High-frequency traders’ share of Credit Suisse’s 4.75 billion Swiss francs ($5.4 billion) in annual equity revenue is estimated in the market to be 5 percent to 8 percent, Jernej Omahen, an analyst at Goldman Sachs Group Inc., said on a Credit Suisse earnings conference call today.
“I don’t even know if we’d know how to answer the question of what proportion of our revenues is actually high-frequency traders,” Dougan, 54, said in response to a question from Omahen. “I think the HFT portion would be, I would say, de minimis.”
All electronic trading in equities the bank executes contributes about 15 percent to 18 percent of total revenue in that business, Dougan said today. The vast bulk of the volume is generated by “normal users,” Dougan said.
As for high-speed trading, “I would think it was relatively immaterial,” Dougan said.
The book sparked a debate on whether the presence of high-frequency traders in the market places some investors at an unfair disadvantage because their orders can sometimes be seen by the high-speed traders before they are fully executed. Some brokerages sold access to the dark pools they operate to high-frequency traders, according to Lewis.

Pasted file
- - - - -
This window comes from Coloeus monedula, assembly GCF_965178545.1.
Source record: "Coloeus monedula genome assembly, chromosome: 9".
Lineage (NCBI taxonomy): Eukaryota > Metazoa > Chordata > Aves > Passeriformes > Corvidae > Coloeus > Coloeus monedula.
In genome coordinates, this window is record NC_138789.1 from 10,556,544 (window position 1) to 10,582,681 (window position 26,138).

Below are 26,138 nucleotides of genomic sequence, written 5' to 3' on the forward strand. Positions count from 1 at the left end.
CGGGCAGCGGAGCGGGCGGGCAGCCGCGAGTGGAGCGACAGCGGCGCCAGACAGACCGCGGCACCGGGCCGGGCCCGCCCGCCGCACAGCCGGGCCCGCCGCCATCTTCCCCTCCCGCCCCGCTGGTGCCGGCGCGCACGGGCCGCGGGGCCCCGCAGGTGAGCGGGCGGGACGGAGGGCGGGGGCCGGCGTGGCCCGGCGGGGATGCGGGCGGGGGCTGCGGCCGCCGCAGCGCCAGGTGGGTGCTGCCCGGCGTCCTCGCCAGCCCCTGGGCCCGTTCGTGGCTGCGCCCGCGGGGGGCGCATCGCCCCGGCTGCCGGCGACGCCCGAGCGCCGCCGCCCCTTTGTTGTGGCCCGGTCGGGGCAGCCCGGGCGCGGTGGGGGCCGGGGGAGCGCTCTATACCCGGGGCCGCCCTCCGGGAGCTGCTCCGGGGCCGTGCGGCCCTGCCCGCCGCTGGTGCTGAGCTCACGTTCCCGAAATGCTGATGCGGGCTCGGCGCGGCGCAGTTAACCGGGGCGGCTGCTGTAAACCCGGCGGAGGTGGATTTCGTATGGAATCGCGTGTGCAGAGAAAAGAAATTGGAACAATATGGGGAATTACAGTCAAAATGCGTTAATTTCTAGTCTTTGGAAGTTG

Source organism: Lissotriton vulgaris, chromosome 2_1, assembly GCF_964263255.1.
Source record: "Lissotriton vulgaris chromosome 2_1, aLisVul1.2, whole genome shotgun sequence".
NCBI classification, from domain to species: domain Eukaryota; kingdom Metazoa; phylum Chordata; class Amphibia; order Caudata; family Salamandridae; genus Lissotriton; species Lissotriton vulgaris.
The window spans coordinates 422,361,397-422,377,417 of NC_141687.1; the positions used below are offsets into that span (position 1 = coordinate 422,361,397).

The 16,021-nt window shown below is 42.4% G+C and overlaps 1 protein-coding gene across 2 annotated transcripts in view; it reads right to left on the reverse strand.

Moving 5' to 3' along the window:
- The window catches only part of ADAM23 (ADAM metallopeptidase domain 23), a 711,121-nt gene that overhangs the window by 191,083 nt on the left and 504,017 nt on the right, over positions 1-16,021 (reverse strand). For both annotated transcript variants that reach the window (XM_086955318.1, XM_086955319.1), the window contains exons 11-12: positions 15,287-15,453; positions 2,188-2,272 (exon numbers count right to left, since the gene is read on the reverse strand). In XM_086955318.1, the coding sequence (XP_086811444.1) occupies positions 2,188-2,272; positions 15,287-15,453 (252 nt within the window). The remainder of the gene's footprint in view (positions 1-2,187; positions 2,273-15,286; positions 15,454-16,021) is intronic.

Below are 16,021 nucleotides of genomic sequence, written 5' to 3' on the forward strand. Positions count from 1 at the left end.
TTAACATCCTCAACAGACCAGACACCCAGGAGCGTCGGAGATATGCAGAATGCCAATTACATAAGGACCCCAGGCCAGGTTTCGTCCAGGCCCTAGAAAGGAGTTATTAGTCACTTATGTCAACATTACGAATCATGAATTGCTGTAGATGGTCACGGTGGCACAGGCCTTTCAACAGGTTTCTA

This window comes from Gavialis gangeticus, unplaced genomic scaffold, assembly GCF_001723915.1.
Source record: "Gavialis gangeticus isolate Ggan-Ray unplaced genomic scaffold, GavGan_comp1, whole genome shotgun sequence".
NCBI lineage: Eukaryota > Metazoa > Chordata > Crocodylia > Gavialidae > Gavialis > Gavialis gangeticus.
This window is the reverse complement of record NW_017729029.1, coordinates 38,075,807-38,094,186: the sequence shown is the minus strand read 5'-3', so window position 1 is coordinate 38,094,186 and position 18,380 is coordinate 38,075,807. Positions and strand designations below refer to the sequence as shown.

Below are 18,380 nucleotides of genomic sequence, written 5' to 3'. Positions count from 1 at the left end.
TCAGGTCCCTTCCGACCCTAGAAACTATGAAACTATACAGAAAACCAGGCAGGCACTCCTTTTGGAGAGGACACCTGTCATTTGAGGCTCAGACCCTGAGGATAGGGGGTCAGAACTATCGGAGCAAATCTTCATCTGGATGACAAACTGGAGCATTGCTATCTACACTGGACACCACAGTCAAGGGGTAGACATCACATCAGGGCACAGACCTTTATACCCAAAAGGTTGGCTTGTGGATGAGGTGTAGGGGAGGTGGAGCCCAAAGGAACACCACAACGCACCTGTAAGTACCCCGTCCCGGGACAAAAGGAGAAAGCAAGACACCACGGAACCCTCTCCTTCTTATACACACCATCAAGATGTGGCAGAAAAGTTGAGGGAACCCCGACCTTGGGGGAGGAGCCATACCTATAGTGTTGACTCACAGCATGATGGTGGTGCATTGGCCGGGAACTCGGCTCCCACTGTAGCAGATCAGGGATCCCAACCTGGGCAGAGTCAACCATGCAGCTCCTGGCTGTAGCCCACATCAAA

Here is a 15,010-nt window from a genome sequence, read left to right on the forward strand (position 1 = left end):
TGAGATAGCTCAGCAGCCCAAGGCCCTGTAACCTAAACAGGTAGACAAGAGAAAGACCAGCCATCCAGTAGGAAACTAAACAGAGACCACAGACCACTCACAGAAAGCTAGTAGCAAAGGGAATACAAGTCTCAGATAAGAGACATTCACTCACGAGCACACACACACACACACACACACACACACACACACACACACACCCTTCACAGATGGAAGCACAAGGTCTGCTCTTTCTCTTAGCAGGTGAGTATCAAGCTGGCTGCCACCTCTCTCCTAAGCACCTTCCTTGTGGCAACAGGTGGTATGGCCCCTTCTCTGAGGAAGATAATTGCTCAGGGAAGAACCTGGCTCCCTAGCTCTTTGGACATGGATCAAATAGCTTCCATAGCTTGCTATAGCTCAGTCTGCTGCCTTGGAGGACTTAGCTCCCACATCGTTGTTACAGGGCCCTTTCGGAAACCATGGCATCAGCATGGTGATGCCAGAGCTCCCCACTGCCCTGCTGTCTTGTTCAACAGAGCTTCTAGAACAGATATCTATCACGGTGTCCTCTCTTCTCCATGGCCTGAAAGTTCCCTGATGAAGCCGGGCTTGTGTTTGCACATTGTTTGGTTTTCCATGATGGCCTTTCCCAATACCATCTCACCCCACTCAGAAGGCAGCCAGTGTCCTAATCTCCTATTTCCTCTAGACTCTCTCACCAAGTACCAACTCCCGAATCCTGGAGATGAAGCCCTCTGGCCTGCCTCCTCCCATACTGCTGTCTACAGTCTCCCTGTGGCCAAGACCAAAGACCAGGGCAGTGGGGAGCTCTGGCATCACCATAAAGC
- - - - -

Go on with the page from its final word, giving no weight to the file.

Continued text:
Lewis, who is also a columnist for Bloomberg View, describes in his book how Brad Katsuyama, now CEO of IEX Group Inc., built an exchange to specifically prevent high-frequency traders from beating other investors on speed.
Dougan said the bank has taken “a very responsible approach” to its automated execution business, adding that Credit Suisse didn’t see any impact on it from the recent debate. Possible longer-term changes to the market structure “shouldn’t be material” to Credit Suisse’s revenue, he said.
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